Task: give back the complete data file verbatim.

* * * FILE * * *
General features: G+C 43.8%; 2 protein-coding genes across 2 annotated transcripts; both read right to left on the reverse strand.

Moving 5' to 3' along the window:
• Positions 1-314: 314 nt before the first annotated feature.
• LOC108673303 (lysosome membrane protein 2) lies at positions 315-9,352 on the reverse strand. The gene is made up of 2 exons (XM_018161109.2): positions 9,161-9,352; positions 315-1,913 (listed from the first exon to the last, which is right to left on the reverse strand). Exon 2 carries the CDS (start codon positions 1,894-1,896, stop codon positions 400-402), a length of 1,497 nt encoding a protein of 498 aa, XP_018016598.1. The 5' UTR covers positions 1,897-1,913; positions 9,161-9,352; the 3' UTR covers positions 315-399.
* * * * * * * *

General features: G+C 43.8%; 2 protein-coding genes across 2 annotated transcripts; both read right to left on the reverse strand.

Moving 5' to 3' along the window:
• Positions 1-314: 314 nt before the first annotated feature.
• LOC108673303 (lysosome membrane protein 2) lies at positions 315-9,352 on the reverse strand. The gene is made up of 2 exons (XM_018161109.2): positions 9,161-9,352; positions 315-1,913 (listed from the first exon to the last, which is right to left on the reverse strand). Exon 2 carries the CDS (start codon positions 1,894-1,896, stop codon positions 400-402), a length of 1,497 nt encoding a protein of 498 aa, XP_018016598.1. The 5' UTR covers positions 1,897-1,913; positions 9,161-9,352; the 3' UTR covers positions 315-399.